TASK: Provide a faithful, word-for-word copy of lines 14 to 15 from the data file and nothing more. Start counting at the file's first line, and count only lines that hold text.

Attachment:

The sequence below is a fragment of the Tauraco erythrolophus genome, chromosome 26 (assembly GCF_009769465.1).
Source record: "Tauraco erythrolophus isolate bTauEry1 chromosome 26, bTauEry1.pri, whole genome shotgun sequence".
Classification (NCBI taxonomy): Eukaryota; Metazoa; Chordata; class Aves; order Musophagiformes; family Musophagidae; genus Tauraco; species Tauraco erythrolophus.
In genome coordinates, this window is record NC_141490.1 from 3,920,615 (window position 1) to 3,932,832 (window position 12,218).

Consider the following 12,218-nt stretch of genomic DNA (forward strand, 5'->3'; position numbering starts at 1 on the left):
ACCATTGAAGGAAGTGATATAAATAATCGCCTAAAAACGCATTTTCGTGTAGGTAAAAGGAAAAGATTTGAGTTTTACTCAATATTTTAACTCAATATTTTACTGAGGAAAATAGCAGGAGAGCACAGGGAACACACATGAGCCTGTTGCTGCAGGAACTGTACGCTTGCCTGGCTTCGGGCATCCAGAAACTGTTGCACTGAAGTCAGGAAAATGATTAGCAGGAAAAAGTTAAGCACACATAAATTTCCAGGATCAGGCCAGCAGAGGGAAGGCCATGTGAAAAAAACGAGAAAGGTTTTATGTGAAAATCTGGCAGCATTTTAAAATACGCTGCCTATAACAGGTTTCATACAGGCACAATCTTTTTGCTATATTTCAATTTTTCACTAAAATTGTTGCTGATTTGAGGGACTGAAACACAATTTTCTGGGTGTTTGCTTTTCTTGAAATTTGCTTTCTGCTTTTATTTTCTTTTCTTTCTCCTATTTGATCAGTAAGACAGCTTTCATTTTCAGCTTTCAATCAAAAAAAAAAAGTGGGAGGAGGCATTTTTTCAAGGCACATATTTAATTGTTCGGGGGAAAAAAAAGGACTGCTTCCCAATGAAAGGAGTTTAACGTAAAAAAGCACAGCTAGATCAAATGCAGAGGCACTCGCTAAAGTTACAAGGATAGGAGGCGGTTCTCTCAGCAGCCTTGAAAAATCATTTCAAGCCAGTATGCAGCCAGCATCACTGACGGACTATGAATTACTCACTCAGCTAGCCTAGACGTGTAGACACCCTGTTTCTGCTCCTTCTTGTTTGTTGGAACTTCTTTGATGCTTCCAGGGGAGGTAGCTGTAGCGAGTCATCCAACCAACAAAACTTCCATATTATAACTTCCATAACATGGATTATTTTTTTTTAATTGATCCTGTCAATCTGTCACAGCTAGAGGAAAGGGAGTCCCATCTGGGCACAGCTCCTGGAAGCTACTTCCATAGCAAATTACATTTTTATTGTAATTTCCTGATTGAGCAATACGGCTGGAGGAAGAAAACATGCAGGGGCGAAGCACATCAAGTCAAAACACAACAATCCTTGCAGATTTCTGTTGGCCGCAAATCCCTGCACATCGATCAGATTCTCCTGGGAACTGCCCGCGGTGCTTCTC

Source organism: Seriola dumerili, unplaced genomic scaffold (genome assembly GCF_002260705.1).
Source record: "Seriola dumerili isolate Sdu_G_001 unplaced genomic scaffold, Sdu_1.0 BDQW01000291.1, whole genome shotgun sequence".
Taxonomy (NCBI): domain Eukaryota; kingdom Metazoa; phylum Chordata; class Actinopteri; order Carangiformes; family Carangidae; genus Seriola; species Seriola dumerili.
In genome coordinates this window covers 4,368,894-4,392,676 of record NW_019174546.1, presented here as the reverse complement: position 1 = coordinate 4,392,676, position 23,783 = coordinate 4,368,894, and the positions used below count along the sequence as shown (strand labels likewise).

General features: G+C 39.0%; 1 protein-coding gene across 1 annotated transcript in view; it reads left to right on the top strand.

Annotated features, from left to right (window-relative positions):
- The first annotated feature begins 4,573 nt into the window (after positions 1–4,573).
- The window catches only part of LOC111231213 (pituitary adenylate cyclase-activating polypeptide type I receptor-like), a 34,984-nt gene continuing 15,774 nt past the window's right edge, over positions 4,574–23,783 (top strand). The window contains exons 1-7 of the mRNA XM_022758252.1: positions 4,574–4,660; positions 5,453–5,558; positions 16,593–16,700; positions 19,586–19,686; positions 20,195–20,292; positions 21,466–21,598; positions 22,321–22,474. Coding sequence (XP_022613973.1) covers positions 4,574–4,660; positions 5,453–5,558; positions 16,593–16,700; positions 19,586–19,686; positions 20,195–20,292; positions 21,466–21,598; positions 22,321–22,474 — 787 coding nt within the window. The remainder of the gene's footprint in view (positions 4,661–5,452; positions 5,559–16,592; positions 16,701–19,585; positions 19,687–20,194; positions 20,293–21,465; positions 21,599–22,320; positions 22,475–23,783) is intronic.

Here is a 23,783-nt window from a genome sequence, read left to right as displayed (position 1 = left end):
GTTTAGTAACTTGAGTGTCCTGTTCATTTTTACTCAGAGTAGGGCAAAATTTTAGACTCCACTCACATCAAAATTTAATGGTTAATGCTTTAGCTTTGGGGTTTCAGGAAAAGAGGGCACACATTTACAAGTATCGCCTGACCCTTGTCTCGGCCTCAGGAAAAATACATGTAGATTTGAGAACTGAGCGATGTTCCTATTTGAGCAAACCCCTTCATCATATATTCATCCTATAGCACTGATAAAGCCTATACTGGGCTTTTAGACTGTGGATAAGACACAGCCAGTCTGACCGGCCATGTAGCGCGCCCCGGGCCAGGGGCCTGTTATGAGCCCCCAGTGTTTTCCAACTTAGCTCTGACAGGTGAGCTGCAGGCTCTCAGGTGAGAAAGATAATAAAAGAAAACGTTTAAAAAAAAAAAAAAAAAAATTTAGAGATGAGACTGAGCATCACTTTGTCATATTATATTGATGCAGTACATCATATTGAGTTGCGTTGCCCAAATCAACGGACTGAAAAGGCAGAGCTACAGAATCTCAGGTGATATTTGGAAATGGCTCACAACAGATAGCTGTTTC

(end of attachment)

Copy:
- The window catches only part of LOC111231213 (pituitary adenylate cyclase-activating polypeptide type I receptor-like), a 34,984-nt gene continuing 15,774 nt past the window's right edge, over positions 4,574–23,783 (top strand). The window contains exons 1-7 of the mRNA XM_022758252.1: positions 4,574–4,660; positions 5,453–5,558; positions 16,593–16,700; positions 19,586–19,686; positions 20,195–20,292; positions 21,466–21,598; positions 22,321–22,474. Coding sequence (XP_022613973.1) covers positions 4,574–4,660; positions 5,453–5,558; positions 16,593–16,700; positions 19,586–19,686; positions 20,195–20,292; positions 21,466–21,598; positions 22,321–22,474 — 787 coding nt within the window. The remainder of the gene's footprint in view (positions 4,661–5,452; positions 5,559–16,592; positions 16,701–19,585; positions 19,687–20,194; positions 20,293–21,465; positions 21,599–22,320; positions 22,475–23,783) is intronic.

Here is a 23,783-nt window from a genome sequence, read left to right as displayed (position 1 = left end):